무언가 찾다가 버그질라에서 발견한 내용인데요.
2007년도에 RAP커미터중 한사람인 Jochen Krause 가 쓴 글인데요.
출발은 우리와 비슷한 프로젝트(?)로 출발 했지만, 나중에 결과물은 천지차이네요.
그 뚝심과 인내에 경의를 표하고 싶어 지네요.
Here you go with some RAP history:
RWT has indeed evolved from Innoopracts W4T technology, W4T stands for "www windowing toolkit". The first release of W4T was in December 2001, and it was our goal to make Java web development easier. This was not en vogue at that time, most of the Java crowd liked the complexity ;-)
We created a visual design tool for W4T as an Eclipse plugin - W4T Eclipse. W4T Eclipse became pretty popular with some groups as it simplified the creation of Java web apps quite a bit.
However, W4T was not a standard and we had an eye on JSF, which took almost forever to complete. We created a JSF compatible implementation that we dumped again, because we thought that the API of the components is almost impossible to understand for a Java (the language) developer. At least, we implemented a lifecycle management similar to that of JSF for W4T and moved ahead in 2005 to ajaxify the library. With the new Ajax capabilities we thought about enabling a workbench and plug-in based development approach for web applications. We successfully implemented proof of concepts for a "web workbench" as well as running osgi within a webcontainer in the summer of 2005. All of that was still based on the W4T api.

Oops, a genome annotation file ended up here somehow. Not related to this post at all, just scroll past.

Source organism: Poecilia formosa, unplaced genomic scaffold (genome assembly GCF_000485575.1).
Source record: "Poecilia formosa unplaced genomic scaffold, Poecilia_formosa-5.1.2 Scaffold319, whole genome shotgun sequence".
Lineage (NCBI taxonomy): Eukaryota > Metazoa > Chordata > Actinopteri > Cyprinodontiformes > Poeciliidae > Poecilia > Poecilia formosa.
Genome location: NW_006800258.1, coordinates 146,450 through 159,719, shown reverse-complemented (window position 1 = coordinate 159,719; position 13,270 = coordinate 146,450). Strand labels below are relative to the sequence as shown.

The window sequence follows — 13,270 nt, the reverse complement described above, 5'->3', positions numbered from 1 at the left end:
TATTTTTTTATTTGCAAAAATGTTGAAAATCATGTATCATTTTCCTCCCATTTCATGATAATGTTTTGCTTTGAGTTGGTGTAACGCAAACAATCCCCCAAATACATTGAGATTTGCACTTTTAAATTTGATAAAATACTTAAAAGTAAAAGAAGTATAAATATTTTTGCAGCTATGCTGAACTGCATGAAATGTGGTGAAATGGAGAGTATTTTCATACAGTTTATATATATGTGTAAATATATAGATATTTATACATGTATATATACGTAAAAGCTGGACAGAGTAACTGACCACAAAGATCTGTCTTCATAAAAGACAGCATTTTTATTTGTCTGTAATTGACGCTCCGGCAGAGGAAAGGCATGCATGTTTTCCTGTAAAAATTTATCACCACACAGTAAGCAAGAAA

The RAP project was proposed in March 2006, and became an Eclipse project in late June 2006. It was still the plan to create a workbench implementation with W4T as widget toolkit. We realized pretty quickly that the Eclipse community preferred the SWT api for various valid reasons (not because W4T api was bad, but for code reuse, skill preservation, ...). So we began to re-implement the component layer with mostly SWT api and qooxdoo on the client side. Based on ongoing community feedback and after aligning with Steve Northover we decided in March 2007 to make RWT a subset of SWT.
That was the short version ;-). With respect to the development process of the Application framework the most notable thing in my eyes was the adoption of Eclipse APIs during the development. Even in the W4T days we had a JFace implementation (not fully API compatible). We decided at some point to innovate around an existing application framework that we think is very powerful (osgi, rcp), even if we don't agree with everything. If you want to get more info on how Eclipse as an application framework has evolved there are some great (old) slides by Jim de Rivieres. Erich Gamma and others. I don't have them handy but I think I could dig them out.